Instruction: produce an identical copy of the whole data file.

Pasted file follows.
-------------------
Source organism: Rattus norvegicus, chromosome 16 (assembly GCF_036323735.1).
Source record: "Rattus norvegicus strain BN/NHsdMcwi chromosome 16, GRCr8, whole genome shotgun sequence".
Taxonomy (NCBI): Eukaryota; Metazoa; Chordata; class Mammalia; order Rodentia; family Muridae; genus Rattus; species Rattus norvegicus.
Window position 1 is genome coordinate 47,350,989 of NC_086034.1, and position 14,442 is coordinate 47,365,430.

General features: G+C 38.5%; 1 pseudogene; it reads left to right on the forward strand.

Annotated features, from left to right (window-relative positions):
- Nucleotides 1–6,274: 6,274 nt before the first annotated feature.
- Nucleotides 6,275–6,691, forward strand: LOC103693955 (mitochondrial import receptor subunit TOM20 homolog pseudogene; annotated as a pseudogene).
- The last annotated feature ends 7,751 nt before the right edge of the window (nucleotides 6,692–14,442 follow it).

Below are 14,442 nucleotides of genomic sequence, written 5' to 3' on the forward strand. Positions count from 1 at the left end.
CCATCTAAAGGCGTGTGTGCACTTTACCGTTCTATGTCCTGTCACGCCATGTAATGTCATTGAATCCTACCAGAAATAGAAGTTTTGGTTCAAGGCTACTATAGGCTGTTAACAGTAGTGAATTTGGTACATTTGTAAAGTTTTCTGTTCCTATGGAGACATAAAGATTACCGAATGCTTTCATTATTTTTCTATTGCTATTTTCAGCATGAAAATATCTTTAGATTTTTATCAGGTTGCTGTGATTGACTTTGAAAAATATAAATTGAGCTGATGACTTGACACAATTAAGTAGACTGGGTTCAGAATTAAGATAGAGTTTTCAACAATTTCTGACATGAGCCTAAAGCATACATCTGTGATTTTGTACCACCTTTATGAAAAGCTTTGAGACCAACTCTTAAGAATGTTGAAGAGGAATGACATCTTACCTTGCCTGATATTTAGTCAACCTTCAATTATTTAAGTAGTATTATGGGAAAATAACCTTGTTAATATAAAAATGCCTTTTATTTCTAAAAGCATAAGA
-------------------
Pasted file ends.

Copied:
Source organism: Rattus norvegicus, chromosome 16 (assembly GCF_036323735.1).
Source record: "Rattus norvegicus strain BN/NHsdMcwi chromosome 16, GRCr8, whole genome shotgun sequence".
Taxonomy (NCBI): Eukaryota; Metazoa; Chordata; class Mammalia; order Rodentia; family Muridae; genus Rattus; species Rattus norvegicus.
Window position 1 is genome coordinate 47,350,989 of NC_086034.1, and position 14,442 is coordinate 47,365,430.

General features: G+C 38.5%; 1 pseudogene; it reads left to right on the forward strand.

Annotated features, from left to right (window-relative positions):
- Nucleotides 1–6,274: 6,274 nt before the first annotated feature.
- Nucleotides 6,275–6,691, forward strand: LOC103693955 (mitochondrial import receptor subunit TOM20 homolog pseudogene; annotated as a pseudogene).
- The last annotated feature ends 7,751 nt before the right edge of the window (nucleotides 6,692–14,442 follow it).

Below are 14,442 nucleotides of genomic sequence, written 5' to 3' on the forward strand. Positions count from 1 at the left end.
CCATCTAAAGGCGTGTGTGCACTTTACCGTTCTATGTCCTGTCACGCCATGTAATGTCATTGAATCCTACCAGAAATAGAAGTTTTGGTTCAAGGCTACTATAGGCTGTTAACAGTAGTGAATTTGGTACATTTGTAAAGTTTTCTGTTCCTATGGAGACATAAAGATTACCGAATGCTTTCATTATTTTTCTATTGCTATTTTCAGCATGAAAATATCTTTAGATTTTTATCAGGTTGCTGTGATTGACTTTGAAAAATATAAATTGAGCTGATGACTTGACACAATTAAGTAGACTGGGTTCAGAATTAAGATAGAGTTTTCAACAATTTCTGACATGAGCCTAAAGCATACATCTGTGATTTTGTACCACCTTTATGAAAAGCTTTGAGACCAACTCTTAAGAATGTTGAAGAGGAATGACATCTTACCTTGCCTGATATTTAGTCAACCTTCAATTATTTAAGTAGTATTATGGGAAAATAACCTTGTTAATATAAAAATGCCTTTTATTTCTAAAAGCATAAGA